Hayden Welch’s review published on Letterboxd:
“I was most excited for you to come.”
Tackling some similar themes that his debut inspected, Ari Aster’s newest vision is a hypnotic triumph. The mysterious and beautiful songs of Sweden ringing though the theater as a bright sun refuses to dim; a true nightmare has been unleashed. In what works more as a tale of grief and commitment more so than a true horror film Midsommar has an “unclouded” view. The beauty in the gruesome turns skin-curling terror into a fairytale-like facade covered in ancestral pantings. The structure of Midsommar truly shines as once the tipping point had commenced you completely forgot about the previous minutes gone by; completely entranced into the festivities.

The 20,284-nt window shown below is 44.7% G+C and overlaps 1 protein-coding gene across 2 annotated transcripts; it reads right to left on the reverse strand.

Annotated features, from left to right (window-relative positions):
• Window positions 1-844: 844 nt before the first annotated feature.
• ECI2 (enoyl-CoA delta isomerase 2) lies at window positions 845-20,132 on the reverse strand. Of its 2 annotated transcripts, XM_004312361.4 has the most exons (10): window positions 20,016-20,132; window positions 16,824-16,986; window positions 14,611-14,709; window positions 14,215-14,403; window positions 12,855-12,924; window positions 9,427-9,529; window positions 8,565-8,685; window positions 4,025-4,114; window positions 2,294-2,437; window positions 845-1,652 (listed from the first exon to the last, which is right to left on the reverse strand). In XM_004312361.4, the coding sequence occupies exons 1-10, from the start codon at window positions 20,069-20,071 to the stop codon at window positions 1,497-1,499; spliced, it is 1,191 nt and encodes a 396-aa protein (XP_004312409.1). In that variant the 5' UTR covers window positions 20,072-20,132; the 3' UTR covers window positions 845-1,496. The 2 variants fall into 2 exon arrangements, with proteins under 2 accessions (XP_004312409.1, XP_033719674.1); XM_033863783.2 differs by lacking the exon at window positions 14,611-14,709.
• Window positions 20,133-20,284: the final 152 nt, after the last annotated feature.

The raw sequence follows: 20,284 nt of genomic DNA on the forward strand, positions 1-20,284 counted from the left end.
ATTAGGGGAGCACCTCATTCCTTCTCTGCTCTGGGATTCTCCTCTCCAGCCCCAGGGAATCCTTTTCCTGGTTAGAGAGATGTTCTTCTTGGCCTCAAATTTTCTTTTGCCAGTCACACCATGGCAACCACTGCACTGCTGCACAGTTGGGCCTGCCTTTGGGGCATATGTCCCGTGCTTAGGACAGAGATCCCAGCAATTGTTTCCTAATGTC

The choice to stray from the boilerplate dark and foreboding color palette made the horror into something of its own, and while I didn’t find really any aspect to be particularly fighting it conceived a rarely achieved unconventional sense of dread. The bright European sky was just as effective as a haunted house.
The camera almost feels like a character of its own perturbing and flying of its own will. Just when you feel comfortable and that you’ve found you’re footing it sweeps the flowers from beneath you.
My only major grievance with Ari Aster’s sophomore feature is it’s approach. It has a pompous self-indulgence to it at times making it so hard to feel involved; often pushing the narrative that it’s more profound than it is.